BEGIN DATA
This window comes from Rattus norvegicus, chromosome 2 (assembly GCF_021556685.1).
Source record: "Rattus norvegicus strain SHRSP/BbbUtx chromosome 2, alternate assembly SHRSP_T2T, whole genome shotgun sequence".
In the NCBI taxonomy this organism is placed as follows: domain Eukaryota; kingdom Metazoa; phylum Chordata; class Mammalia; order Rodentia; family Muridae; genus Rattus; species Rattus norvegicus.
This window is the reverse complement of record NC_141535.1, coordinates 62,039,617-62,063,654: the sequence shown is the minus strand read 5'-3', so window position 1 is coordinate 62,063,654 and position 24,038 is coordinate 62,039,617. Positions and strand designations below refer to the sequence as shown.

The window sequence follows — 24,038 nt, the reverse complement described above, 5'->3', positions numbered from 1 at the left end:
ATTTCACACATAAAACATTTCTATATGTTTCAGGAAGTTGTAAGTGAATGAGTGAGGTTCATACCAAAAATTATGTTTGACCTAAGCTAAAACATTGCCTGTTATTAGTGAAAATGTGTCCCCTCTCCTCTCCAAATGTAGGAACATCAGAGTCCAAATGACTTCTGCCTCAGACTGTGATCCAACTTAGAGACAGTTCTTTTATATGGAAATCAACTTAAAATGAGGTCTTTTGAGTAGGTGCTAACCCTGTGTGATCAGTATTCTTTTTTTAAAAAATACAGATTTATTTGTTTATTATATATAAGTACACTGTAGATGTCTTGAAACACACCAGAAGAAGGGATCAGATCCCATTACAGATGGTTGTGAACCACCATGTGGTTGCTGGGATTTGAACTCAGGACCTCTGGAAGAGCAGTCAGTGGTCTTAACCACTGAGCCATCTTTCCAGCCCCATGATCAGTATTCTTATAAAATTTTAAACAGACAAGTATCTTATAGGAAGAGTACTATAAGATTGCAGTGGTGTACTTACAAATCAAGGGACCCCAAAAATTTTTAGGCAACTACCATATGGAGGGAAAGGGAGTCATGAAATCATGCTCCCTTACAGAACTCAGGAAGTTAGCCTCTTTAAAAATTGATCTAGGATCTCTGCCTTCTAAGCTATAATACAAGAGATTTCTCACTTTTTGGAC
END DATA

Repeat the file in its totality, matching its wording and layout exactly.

This window comes from Rattus norvegicus, chromosome 2 (assembly GCF_021556685.1).
Source record: "Rattus norvegicus strain SHRSP/BbbUtx chromosome 2, alternate assembly SHRSP_T2T, whole genome shotgun sequence".
In the NCBI taxonomy this organism is placed as follows: domain Eukaryota; kingdom Metazoa; phylum Chordata; class Mammalia; order Rodentia; family Muridae; genus Rattus; species Rattus norvegicus.
This window is the reverse complement of record NC_141535.1, coordinates 62,039,617-62,063,654: the sequence shown is the minus strand read 5'-3', so window position 1 is coordinate 62,063,654 and position 24,038 is coordinate 62,039,617. Positions and strand designations below refer to the sequence as shown.

The window sequence follows — 24,038 nt, the reverse complement described above, 5'->3', positions numbered from 1 at the left end:
ATTTCACACATAAAACATTTCTATATGTTTCAGGAAGTTGTAAGTGAATGAGTGAGGTTCATACCAAAAATTATGTTTGACCTAAGCTAAAACATTGCCTGTTATTAGTGAAAATGTGTCCCCTCTCCTCTCCAAATGTAGGAACATCAGAGTCCAAATGACTTCTGCCTCAGACTGTGATCCAACTTAGAGACAGTTCTTTTATATGGAAATCAACTTAAAATGAGGTCTTTTGAGTAGGTGCTAACCCTGTGTGATCAGTATTCTTTTTTTAAAAAATACAGATTTATTTGTTTATTATATATAAGTACACTGTAGATGTCTTGAAACACACCAGAAGAAGGGATCAGATCCCATTACAGATGGTTGTGAACCACCATGTGGTTGCTGGGATTTGAACTCAGGACCTCTGGAAGAGCAGTCAGTGGTCTTAACCACTGAGCCATCTTTCCAGCCCCATGATCAGTATTCTTATAAAATTTTAAACAGACAAGTATCTTATAGGAAGAGTACTATAAGATTGCAGTGGTGTACTTACAAATCAAGGGACCCCAAAAATTTTTAGGCAACTACCATATGGAGGGAAAGGGAGTCATGAAATCATGCTCCCTTACAGAACTCAGGAAGTTAGCCTCTTTAAAAATTGATCTAGGATCTCTGCCTTCTAAGCTATAATACAAGAGATTTCTCACTTTTTGGAC